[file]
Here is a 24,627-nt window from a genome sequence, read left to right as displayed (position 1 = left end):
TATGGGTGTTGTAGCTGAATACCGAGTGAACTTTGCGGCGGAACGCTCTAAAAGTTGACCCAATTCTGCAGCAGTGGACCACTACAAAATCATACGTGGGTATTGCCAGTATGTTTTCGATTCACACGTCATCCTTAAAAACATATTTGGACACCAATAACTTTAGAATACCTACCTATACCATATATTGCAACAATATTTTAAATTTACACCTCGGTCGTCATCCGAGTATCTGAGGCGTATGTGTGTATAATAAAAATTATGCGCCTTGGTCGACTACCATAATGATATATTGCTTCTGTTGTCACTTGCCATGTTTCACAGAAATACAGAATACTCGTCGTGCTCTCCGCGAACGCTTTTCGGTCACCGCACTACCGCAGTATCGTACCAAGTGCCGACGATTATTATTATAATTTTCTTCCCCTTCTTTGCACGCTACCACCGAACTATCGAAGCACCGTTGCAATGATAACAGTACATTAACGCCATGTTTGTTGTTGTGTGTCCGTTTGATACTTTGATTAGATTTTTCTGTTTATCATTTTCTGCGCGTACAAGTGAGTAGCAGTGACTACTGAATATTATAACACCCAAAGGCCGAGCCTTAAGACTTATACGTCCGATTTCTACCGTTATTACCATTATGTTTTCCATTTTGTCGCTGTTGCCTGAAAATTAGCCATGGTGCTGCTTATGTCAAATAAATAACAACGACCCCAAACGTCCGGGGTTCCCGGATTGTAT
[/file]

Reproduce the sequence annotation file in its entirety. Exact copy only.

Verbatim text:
Here is a 24,627-nt window from a genome sequence, read left to right as displayed (position 1 = left end):
TATGGGTGTTGTAGCTGAATACCGAGTGAACTTTGCGGCGGAACGCTCTAAAAGTTGACCCAATTCTGCAGCAGTGGACCACTACAAAATCATACGTGGGTATTGCCAGTATGTTTTCGATTCACACGTCATCCTTAAAAACATATTTGGACACCAATAACTTTAGAATACCTACCTATACCATATATTGCAACAATATTTTAAATTTACACCTCGGTCGTCATCCGAGTATCTGAGGCGTATGTGTGTATAATAAAAATTATGCGCCTTGGTCGACTACCATAATGATATATTGCTTCTGTTGTCACTTGCCATGTTTCACAGAAATACAGAATACTCGTCGTGCTCTCCGCGAACGCTTTTCGGTCACCGCACTACCGCAGTATCGTACCAAGTGCCGACGATTATTATTATAATTTTCTTCCCCTTCTTTGCACGCTACCACCGAACTATCGAAGCACCGTTGCAATGATAACAGTACATTAACGCCATGTTTGTTGTTGTGTGTCCGTTTGATACTTTGATTAGATTTTTCTGTTTATCATTTTCTGCGCGTACAAGTGAGTAGCAGTGACTACTGAATATTATAACACCCAAAGGCCGAGCCTTAAGACTTATACGTCCGATTTCTACCGTTATTACCATTATGTTTTCCATTTTGTCGCTGTTGCCTGAAAATTAGCCATGGTGCTGCTTATGTCAAATAAATAACAACGACCCCAAACGTCCGGGGTTCCCGGATTGTAT